I still talk to people in Myanmar almost every day – I connect with friends and contact people as part of my media coverage. After a decade of working in Myanmar, journalists and activists make up the majority of my closest friends there. Most have made the decision to flee their homes and go into hiding. For security reasons, we use encrypted messaging apps to talk, but people have also started to change their numbers regularly, and accounts will suddenly become inactive. Sometimes those with whom I have been in regular contact are silent for a few days or even a few weeks. It can be hard not to fear the worst. When I get them I have learned from a few awkward exchanges to stop asking people where they are. “I can’t say where I am, but I can say I’m in a safe place,” a friend reassured me recently, the unmistakable sound of cicadas in the background indicating that they were no longer in the room. city.

For those who did not find a safe place in time, most of whom I know are held at Insein Prison, deprived of any contact with their friends, family or colleagues. The mother of an inmate tells me that every day brings more uncertainty. She is afraid to make strong statements against the military over the phone, but tells me that she feels helpless. “If I could turn back time, I would rather be still in January. Because that’s not what everyone wants.

In a photo from April 17, 2021, relatives and friends of detainees wait outside Insein prison in Yangon, where many people arrested by the Burmese military are being held [Reuters]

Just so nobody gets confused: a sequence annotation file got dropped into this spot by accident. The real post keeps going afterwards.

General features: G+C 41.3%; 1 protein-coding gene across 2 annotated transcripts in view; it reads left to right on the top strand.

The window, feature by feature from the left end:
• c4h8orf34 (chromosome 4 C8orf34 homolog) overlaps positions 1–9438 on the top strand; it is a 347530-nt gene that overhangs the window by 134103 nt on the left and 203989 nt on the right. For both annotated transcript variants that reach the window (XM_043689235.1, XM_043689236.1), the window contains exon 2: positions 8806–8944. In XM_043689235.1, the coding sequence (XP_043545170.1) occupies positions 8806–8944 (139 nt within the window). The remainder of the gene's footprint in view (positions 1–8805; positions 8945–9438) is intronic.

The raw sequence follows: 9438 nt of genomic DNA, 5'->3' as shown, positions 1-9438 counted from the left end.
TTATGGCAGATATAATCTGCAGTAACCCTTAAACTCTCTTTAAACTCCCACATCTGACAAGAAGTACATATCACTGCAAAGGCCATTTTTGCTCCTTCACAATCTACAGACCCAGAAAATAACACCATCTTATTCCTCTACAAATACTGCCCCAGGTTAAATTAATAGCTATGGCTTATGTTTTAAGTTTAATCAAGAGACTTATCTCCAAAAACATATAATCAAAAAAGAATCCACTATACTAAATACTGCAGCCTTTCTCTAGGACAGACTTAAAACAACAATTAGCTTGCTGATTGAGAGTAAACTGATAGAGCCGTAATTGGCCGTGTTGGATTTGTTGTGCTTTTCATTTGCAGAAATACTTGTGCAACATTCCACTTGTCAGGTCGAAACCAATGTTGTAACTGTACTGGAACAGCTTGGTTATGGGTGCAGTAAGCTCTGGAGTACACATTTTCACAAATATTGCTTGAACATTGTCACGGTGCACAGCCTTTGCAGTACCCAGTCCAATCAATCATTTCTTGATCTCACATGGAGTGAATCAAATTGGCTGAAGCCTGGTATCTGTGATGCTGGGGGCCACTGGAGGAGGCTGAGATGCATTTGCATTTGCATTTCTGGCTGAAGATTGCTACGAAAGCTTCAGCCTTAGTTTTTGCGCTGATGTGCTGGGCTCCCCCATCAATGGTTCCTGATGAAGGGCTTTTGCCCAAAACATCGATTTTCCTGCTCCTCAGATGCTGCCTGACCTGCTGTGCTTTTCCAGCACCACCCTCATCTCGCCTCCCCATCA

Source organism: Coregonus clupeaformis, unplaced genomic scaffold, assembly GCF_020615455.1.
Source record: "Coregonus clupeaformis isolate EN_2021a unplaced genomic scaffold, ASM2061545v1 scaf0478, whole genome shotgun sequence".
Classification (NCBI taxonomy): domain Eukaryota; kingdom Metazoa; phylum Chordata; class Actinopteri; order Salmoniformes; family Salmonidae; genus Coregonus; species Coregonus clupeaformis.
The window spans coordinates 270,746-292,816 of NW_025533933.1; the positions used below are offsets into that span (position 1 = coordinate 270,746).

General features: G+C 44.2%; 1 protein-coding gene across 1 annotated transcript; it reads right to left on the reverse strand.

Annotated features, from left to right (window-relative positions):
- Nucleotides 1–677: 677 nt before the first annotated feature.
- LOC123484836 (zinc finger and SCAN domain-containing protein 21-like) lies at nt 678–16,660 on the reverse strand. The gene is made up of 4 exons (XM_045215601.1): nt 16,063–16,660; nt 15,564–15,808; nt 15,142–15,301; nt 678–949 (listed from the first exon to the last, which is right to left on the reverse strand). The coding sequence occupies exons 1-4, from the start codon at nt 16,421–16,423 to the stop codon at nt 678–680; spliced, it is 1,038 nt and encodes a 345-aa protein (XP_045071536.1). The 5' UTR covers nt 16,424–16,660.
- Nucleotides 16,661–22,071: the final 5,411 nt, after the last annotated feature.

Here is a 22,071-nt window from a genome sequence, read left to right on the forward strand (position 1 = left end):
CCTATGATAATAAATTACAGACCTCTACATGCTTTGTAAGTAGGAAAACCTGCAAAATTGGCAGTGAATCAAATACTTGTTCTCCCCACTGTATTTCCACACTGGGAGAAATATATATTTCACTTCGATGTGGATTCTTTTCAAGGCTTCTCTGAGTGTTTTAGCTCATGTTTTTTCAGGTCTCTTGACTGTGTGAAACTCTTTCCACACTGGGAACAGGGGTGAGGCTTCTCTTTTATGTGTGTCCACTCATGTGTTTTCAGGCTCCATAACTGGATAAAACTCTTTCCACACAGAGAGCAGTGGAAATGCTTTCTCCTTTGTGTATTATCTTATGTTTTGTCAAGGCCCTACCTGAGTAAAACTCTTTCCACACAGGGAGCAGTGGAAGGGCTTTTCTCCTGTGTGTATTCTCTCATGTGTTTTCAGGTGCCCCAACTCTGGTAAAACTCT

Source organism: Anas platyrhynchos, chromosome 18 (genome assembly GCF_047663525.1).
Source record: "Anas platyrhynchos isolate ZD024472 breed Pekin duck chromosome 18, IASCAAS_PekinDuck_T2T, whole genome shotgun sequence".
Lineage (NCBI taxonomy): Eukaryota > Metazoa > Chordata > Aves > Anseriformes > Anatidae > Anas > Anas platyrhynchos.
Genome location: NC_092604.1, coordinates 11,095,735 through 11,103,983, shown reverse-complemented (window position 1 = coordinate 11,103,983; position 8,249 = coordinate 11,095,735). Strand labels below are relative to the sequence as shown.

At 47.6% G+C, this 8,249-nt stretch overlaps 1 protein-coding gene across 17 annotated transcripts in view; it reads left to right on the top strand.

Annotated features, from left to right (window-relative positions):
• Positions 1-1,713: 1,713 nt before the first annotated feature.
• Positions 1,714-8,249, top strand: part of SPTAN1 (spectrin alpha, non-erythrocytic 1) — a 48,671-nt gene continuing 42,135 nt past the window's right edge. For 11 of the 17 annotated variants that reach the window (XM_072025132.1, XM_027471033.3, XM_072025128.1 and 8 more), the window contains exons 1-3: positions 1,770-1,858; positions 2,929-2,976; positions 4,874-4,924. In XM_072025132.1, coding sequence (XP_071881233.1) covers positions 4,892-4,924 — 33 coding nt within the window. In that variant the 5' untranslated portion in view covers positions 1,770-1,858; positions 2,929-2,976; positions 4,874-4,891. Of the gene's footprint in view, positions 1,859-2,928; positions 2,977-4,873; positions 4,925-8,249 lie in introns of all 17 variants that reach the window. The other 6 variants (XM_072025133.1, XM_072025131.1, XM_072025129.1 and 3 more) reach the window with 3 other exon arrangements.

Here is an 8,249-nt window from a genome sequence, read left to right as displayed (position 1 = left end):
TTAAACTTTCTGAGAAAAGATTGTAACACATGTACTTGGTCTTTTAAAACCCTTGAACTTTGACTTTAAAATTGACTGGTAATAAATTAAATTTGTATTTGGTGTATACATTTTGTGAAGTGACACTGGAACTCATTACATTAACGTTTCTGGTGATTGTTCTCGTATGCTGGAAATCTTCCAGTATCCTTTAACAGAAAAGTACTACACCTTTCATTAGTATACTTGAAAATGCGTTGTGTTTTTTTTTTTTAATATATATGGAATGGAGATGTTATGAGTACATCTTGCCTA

More than 6,000 people have been arrested since the coup and journalists are one of the many groups targeted. Local and foreign journalists were arrested. Some were dragged out of their homes in the middle of the night, others apprehended at the airport or while reporting on legal proceedings, or taken to their offices during searches. A journalist friend I know was arrested at her home with her son, a teenager whom I still consider to be a young boy.

Myanmar is dropping the news headlines as world interest wanes, but for many of my friends their lives have been changed forever.

After 14 days of no response in early May, a friend who was particularly worried about me suddenly appeared on my phone.

“Hi.” It was from Facebook Messenger, a platform that most people shied away from due to lack of security. I was wondering if it was really him, but soon a video call arrived. He tells me he’s been on the run for two weeks and has lost communication with most people. He had reached a safe place, albeit a temporary one, he said.

I have so many questions but I know it’s too dangerous to ask. It is best if as few people as possible know where it is. But he’s obviously eager to share the story of his ordeal – he tells me he had to give up all of his stuff. He only has two shirts and a small backpack with him. But he is pragmatic.

“You have to adapt,” he said. “It’s better than torture sessions.”